This belongs somewhere under the fearless inventory category. It’s the part of my addiction I most regret and a very solid reason for me never to drink alcohol again.
In the year before my recovery, I’d drive under the influence almost every day. Let’s say 200+ times in 2016 alone. Maybe not shitfaced every time, but certainly above any rational limit. Occasionally I felt myself falling asleep. I’d fight to keep one eye open because they were getting crossed. Somehow I would always make it home.
Usually it was daytime, so I wasn’t worried about the police. At that point I felt so powerless that I almost wished for a DUI so I could go public about my secret alcoholism.
Many times I was driving my own kids, picking them up from school or sports practice. It became a part of my daily routine. Sometimes I would drive their friends too.
I hate this about myself. It’s part of the reason I felt justified to leave my family. It was just too dangerous to have a dad like me around. Today I’m wondering how I can make amends to them for something they can’t fully understand.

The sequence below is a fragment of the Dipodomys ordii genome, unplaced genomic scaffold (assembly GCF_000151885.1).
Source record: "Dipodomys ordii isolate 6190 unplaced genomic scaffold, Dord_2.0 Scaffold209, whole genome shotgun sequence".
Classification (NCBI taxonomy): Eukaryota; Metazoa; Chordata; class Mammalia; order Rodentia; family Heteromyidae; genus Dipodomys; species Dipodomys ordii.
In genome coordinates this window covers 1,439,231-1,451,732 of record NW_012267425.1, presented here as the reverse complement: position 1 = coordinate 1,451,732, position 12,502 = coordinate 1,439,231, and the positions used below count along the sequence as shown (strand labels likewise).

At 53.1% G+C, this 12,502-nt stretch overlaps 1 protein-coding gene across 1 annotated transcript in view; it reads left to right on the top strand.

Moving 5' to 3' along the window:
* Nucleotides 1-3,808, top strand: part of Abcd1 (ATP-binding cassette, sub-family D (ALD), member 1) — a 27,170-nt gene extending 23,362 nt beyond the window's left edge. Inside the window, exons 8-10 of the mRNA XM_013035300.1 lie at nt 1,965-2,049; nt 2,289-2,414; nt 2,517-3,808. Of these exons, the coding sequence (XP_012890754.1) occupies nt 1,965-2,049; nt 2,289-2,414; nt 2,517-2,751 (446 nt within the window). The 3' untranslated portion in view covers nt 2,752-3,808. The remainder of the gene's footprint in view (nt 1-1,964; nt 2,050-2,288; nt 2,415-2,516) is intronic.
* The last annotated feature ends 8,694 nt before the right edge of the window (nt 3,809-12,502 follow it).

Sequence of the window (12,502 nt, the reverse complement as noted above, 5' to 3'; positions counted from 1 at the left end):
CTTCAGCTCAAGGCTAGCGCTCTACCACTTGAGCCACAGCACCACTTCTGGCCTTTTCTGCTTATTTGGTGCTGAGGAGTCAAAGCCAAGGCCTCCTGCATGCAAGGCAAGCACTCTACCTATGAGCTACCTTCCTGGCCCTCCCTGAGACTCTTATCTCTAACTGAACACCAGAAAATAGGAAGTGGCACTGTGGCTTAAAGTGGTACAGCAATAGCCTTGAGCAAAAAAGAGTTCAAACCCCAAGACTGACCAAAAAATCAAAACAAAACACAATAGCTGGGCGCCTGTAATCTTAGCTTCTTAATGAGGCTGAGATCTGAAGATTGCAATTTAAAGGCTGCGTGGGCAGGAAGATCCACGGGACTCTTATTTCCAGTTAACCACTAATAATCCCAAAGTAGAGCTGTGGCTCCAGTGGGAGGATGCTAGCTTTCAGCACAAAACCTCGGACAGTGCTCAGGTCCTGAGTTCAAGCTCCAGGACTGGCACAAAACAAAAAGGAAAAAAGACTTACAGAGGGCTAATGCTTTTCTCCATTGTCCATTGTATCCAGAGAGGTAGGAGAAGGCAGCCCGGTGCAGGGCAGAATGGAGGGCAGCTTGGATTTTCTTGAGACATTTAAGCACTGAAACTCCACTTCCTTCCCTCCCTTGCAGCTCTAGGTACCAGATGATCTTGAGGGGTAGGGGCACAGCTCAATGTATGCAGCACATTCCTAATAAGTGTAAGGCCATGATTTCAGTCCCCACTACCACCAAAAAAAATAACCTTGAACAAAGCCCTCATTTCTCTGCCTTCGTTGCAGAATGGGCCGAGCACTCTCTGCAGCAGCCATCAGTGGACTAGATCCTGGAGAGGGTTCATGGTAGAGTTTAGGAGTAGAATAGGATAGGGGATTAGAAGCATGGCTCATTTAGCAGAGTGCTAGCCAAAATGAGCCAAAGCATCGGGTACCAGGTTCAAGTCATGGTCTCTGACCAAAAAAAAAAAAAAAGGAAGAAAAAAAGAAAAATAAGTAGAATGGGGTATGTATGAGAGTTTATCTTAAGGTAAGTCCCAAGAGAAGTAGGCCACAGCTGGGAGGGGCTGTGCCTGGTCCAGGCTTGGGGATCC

Let me say clearly — I think drunk driving is evil and I have no excuses for my behavior. I never had an accident, neither was I caught, but I am just as guilty.
It started out around 2013 when I would skip work at noon and head to a bar. At first I had some rules to keep myself sober behind the wheel. The limit was would one beer per hour to give myself time to recover. So 3 beers meant I needed 3 hours of downtime before I could drive. Of course rules don’t last once alcohol hacks your willpower. Soon I revised the policy to 30 minutes per beer. Then I’d deduct time if I ate lunch with the drinking. Eventually I gave it up entirely and simply kept some Altoids in the car.
Typically I would drive familiar routes and moderate speed. Occasionally I pushed the envelope – seeing if I could hit 90 mpg on a country highway. Near the end of my spiral, late 2016, I made a point to drink in the car on road trips. Kicking back a few beers made those boring rides much more enjoyable.
It was reckless but somehow I didn’t die or get caught.
Writing this now I’m amazed by how completely alcohol had twisted my thinking. I don’t recall a desire to die but that was an obvious possibility. This is all evidence that I was powerless over my addiction and my life had become unmanageable.
Today is 24 days of sobriety and this all feels like a nightmare, except I know it was real. That is me when you add alcohol. I never want to be that person again.
Recovery is my only escape. Looking back reminds me how nothing matters more in my life today than sobriety.
Today I’m free and moving forward.